FC: If a university degree is less valuable than it used to be, why are employers still paying graduates so much more than non-graduates? Shouldn’t the market be adjusting wage levels to reflect this chronic problem?
RV: The reason why employers pay more for college graduates than non-graduates is that the college diploma does provide information to the employer. There is problem of information costs. Employers do not know a lot about kids when they come out of school. Given the dubious standards applied in our secondary schools, high school graduates today widely vary in abilities and aptitudes. Therefore, we know that college graduates can read and write; they are fairly literate, so we pay a high premium. In some cases, that premium is unjustified. Employers are buying a certification of a skill whether that skill is there or not. Often the colleges aren’t providing this skill, but the employer is buying it because on average it is the case that they have been.
FC: You’ve written a lot about strategies for keeping tuitions down. Can you summarize the most important?
RV: You are asking me to summarize a 250-page book in 50 to 100 words; probably I can’t. Let me mention some things, rapid fire:
There are many things we could do. Those are five good examples.
FC: Many students regard the high prices of textbooks as a significant fraud. Is there a problem? If so, what is it, and what can universities do about it?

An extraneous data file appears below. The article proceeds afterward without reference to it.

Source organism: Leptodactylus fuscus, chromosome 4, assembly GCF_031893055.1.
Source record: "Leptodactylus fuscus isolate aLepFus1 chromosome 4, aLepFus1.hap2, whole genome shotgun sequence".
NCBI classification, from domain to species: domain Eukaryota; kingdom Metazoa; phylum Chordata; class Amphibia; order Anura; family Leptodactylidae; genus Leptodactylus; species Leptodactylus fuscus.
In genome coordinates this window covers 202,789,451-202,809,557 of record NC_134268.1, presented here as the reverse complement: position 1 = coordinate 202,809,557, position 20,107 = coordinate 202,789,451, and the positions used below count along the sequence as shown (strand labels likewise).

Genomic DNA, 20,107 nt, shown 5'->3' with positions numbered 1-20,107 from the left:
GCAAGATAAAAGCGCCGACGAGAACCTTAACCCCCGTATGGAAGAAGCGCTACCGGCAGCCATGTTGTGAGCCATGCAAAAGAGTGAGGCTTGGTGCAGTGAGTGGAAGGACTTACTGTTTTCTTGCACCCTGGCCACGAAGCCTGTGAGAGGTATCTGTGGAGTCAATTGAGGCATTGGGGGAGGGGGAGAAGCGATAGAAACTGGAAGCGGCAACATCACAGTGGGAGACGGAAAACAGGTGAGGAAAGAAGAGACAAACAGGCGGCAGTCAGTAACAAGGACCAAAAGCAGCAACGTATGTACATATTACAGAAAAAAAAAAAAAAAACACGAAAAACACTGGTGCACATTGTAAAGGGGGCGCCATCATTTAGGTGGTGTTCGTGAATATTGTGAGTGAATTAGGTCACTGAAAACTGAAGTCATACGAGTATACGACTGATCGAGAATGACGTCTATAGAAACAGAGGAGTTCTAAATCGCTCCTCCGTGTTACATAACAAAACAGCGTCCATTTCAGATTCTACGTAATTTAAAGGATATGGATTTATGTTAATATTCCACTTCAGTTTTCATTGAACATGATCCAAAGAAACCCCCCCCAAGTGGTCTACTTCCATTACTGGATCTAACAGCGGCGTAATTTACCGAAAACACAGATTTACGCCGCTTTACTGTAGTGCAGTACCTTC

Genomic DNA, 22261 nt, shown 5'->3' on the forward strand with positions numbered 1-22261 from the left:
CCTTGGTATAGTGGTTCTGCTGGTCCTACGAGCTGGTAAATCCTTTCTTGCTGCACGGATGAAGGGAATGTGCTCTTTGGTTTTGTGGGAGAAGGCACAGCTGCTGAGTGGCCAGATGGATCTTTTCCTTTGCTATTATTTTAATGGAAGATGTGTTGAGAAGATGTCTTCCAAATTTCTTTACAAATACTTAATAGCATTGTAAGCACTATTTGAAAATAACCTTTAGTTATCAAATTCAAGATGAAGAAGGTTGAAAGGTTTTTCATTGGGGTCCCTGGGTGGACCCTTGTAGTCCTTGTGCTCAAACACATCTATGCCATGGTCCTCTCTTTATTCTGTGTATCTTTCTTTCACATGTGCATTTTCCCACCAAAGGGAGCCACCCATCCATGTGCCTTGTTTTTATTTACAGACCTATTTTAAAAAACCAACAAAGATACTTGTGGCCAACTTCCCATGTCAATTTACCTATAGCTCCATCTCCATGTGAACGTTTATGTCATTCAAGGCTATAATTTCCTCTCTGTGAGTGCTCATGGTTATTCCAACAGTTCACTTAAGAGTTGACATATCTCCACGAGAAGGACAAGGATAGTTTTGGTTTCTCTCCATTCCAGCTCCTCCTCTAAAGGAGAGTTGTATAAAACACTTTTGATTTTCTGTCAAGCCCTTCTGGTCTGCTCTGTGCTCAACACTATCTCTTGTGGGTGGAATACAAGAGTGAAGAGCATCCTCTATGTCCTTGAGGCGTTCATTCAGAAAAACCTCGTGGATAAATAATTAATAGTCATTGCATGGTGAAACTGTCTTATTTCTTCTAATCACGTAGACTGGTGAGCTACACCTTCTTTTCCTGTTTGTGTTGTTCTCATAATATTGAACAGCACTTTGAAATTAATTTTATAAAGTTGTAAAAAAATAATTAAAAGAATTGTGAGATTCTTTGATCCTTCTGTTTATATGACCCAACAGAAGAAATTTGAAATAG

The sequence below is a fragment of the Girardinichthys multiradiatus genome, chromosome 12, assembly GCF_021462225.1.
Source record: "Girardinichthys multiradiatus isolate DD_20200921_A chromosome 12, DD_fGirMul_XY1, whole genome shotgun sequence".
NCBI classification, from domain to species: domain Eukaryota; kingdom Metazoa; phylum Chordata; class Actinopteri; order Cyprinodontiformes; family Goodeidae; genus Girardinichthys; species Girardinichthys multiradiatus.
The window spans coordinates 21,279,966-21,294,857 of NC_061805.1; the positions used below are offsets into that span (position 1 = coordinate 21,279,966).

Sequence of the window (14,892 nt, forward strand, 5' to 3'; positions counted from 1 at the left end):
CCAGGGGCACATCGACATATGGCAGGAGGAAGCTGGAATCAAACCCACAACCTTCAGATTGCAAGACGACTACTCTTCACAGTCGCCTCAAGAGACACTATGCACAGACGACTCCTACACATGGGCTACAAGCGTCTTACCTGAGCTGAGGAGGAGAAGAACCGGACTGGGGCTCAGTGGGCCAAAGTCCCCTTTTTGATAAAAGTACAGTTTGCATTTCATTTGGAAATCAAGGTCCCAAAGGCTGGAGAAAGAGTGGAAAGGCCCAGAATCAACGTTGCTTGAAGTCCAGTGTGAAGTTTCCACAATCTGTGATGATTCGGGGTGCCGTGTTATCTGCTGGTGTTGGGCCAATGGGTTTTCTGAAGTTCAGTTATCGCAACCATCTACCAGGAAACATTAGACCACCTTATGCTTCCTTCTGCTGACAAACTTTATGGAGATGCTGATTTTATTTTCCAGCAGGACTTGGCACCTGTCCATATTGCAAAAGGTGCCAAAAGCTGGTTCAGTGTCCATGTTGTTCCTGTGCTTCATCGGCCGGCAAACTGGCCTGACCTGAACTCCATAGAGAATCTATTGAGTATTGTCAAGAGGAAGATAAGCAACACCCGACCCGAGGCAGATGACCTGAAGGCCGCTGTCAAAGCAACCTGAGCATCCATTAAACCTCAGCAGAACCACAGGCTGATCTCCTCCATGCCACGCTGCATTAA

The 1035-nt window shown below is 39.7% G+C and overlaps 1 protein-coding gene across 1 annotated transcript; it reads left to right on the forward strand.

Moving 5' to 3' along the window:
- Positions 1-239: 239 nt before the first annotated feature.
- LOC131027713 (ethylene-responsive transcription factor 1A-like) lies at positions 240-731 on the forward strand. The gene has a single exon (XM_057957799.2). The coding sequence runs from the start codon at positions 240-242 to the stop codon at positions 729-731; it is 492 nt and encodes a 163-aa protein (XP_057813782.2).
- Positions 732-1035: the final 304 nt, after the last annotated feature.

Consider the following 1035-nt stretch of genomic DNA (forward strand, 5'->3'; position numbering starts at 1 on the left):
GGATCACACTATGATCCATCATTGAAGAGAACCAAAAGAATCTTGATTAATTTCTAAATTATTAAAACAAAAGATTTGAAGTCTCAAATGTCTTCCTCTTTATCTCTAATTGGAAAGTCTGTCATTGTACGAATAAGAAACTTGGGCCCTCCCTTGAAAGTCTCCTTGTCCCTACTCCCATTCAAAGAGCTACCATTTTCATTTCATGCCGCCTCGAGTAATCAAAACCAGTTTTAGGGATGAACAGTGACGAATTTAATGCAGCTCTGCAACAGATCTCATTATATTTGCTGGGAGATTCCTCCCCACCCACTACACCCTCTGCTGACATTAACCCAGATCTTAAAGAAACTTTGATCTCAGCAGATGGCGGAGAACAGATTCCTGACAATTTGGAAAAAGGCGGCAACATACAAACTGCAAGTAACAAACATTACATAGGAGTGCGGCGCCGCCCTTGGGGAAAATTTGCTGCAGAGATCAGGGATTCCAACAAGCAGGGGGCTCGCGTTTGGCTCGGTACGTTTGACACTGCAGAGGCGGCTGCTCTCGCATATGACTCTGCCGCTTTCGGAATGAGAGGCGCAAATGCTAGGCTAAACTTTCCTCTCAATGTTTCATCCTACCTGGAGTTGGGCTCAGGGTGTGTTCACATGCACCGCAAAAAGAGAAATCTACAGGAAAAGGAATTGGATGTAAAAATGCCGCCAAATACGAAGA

RV: Textbook prices have been rising a lot. I’m not entirely sure of the dynamics of that. I think textbook companies are trying to share in some of the largesse that governments are giving to students and the universities, and to capture some of it for themselves. More and more use of online instructional materials, open source materials and the like would go a long way towards solving the problem. I have found that in some of my classes that I can avoid using a textbook altogether and allow the students to obtain their materials at essentially no cost.
FC: If profits and competition are such an easy remedy, why are public universities so reluctant to head in that direction? Is it a matter of ideology? Of inertia?
RV: It is ideology and inertia and self-interest. If they move in the direction of profits and competition, universities will find that certain of their resources will be found to be redundant and will thus come under attack. Maybe some people will lose their jobs. Other, more productive activities will be rewarded more and that violates the egalitarian tradition of universities. It scares them. Universities and their personnel don’t want to give up a good thing when they’ve got it.
FC: To what degree is the “dumbing down” of universities a domino effect from poorly performing public schools at lower levels?
RV: I do think there is a domino effect and I think it is fairly substantial. I cannot speak to Canada, but in the United States there is no question in my mind that the dumbing down of education below the university level has led to falling standards in colleges and universities.